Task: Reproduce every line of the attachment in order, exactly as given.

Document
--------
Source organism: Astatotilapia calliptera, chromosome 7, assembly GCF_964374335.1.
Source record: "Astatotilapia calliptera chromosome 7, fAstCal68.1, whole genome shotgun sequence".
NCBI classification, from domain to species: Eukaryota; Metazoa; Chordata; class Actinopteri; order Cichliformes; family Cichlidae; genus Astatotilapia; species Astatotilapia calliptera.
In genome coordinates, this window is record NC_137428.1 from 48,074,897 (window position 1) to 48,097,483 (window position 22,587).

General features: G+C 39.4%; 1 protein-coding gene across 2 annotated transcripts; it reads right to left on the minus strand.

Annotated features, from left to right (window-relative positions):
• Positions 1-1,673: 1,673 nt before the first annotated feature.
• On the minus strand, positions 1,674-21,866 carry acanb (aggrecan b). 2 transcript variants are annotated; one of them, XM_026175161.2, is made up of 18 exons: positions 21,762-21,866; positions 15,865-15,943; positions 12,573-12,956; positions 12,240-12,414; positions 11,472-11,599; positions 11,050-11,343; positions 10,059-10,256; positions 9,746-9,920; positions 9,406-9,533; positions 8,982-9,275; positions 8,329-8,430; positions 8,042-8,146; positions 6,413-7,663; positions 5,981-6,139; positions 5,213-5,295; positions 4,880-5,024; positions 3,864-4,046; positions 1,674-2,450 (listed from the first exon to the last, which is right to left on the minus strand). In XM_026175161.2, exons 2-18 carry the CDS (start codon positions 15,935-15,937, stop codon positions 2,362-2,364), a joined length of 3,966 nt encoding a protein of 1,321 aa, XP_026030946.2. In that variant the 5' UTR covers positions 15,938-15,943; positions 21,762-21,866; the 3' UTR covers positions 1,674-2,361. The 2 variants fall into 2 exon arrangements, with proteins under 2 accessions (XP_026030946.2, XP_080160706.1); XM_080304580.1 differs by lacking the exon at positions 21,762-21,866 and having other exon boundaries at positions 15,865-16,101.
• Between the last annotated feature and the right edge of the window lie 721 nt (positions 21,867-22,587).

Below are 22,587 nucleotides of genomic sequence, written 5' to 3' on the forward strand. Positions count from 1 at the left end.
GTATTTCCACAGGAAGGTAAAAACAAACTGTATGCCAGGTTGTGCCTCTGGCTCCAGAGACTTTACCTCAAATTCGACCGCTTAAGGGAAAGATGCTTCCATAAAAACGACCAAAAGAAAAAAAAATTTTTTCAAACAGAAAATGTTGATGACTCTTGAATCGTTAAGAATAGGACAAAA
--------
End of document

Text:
Source organism: Astatotilapia calliptera, chromosome 7, assembly GCF_964374335.1.
Source record: "Astatotilapia calliptera chromosome 7, fAstCal68.1, whole genome shotgun sequence".
NCBI classification, from domain to species: Eukaryota; Metazoa; Chordata; class Actinopteri; order Cichliformes; family Cichlidae; genus Astatotilapia; species Astatotilapia calliptera.
In genome coordinates, this window is record NC_137428.1 from 48,074,897 (window position 1) to 48,097,483 (window position 22,587).

General features: G+C 39.4%; 1 protein-coding gene across 2 annotated transcripts; it reads right to left on the minus strand.

Annotated features, from left to right (window-relative positions):
• Positions 1-1,673: 1,673 nt before the first annotated feature.
• On the minus strand, positions 1,674-21,866 carry acanb (aggrecan b). 2 transcript variants are annotated; one of them, XM_026175161.2, is made up of 18 exons: positions 21,762-21,866; positions 15,865-15,943; positions 12,573-12,956; positions 12,240-12,414; positions 11,472-11,599; positions 11,050-11,343; positions 10,059-10,256; positions 9,746-9,920; positions 9,406-9,533; positions 8,982-9,275; positions 8,329-8,430; positions 8,042-8,146; positions 6,413-7,663; positions 5,981-6,139; positions 5,213-5,295; positions 4,880-5,024; positions 3,864-4,046; positions 1,674-2,450 (listed from the first exon to the last, which is right to left on the minus strand). In XM_026175161.2, exons 2-18 carry the CDS (start codon positions 15,935-15,937, stop codon positions 2,362-2,364), a joined length of 3,966 nt encoding a protein of 1,321 aa, XP_026030946.2. In that variant the 5' UTR covers positions 15,938-15,943; positions 21,762-21,866; the 3' UTR covers positions 1,674-2,361. The 2 variants fall into 2 exon arrangements, with proteins under 2 accessions (XP_026030946.2, XP_080160706.1); XM_080304580.1 differs by lacking the exon at positions 21,762-21,866 and having other exon boundaries at positions 15,865-16,101.
• Between the last annotated feature and the right edge of the window lie 721 nt (positions 21,867-22,587).

Below are 22,587 nucleotides of genomic sequence, written 5' to 3' on the forward strand. Positions count from 1 at the left end.
GTATTTCCACAGGAAGGTAAAAACAAACTGTATGCCAGGTTGTGCCTCTGGCTCCAGAGACTTTACCTCAAATTCGACCGCTTAAGGGAAAGATGCTTCCATAAAAACGACCAAAAGAAAAAAAAATTTTTTCAAACAGAAAATGTTGATGACTCTTGAATCGTTAAGAATAGGACAAAA